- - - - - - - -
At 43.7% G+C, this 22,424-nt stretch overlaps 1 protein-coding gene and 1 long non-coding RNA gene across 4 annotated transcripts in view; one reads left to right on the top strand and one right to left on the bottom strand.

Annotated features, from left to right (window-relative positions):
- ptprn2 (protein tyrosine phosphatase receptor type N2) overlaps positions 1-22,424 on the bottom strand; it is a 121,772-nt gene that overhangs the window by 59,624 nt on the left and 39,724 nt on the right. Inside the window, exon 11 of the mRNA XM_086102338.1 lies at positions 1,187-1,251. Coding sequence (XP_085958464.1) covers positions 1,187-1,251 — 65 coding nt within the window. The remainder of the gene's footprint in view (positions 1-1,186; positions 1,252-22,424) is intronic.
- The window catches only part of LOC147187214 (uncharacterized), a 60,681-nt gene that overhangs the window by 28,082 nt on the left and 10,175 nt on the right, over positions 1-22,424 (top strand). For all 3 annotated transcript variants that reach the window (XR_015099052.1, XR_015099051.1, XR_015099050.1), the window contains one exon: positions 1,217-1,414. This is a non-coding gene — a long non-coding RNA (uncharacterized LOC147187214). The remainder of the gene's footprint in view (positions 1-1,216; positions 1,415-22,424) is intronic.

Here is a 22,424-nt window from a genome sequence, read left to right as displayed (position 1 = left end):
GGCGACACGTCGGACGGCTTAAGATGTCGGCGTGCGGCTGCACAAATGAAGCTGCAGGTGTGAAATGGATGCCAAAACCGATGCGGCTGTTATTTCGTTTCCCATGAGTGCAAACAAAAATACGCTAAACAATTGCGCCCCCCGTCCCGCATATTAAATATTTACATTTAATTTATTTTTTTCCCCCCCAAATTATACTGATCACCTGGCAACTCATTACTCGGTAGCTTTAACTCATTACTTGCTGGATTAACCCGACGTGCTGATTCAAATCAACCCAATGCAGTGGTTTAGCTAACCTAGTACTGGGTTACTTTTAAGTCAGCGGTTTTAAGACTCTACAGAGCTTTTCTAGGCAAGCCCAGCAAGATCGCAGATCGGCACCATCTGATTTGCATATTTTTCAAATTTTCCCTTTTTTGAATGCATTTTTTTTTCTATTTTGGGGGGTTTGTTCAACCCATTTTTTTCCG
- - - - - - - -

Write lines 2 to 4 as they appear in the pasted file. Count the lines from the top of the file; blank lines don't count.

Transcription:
Annotated features, from left to right (window-relative positions):
- ptprn2 (protein tyrosine phosphatase receptor type N2) overlaps positions 1-22,424 on the bottom strand; it is a 121,772-nt gene that overhangs the window by 59,624 nt on the left and 39,724 nt on the right. Inside the window, exon 11 of the mRNA XM_086102338.1 lies at positions 1,187-1,251. Coding sequence (XP_085958464.1) covers positions 1,187-1,251 — 65 coding nt within the window. The remainder of the gene's footprint in view (positions 1-1,186; positions 1,252-22,424) is intronic.
- The window catches only part of LOC147187214 (uncharacterized), a 60,681-nt gene that overhangs the window by 28,082 nt on the left and 10,175 nt on the right, over positions 1-22,424 (top strand). For all 3 annotated transcript variants that reach the window (XR_015099052.1, XR_015099051.1, XR_015099050.1), the window contains one exon: positions 1,217-1,414. This is a non-coding gene — a long non-coding RNA (uncharacterized LOC147187214). The remainder of the gene's footprint in view (positions 1-1,216; positions 1,415-22,424) is intronic.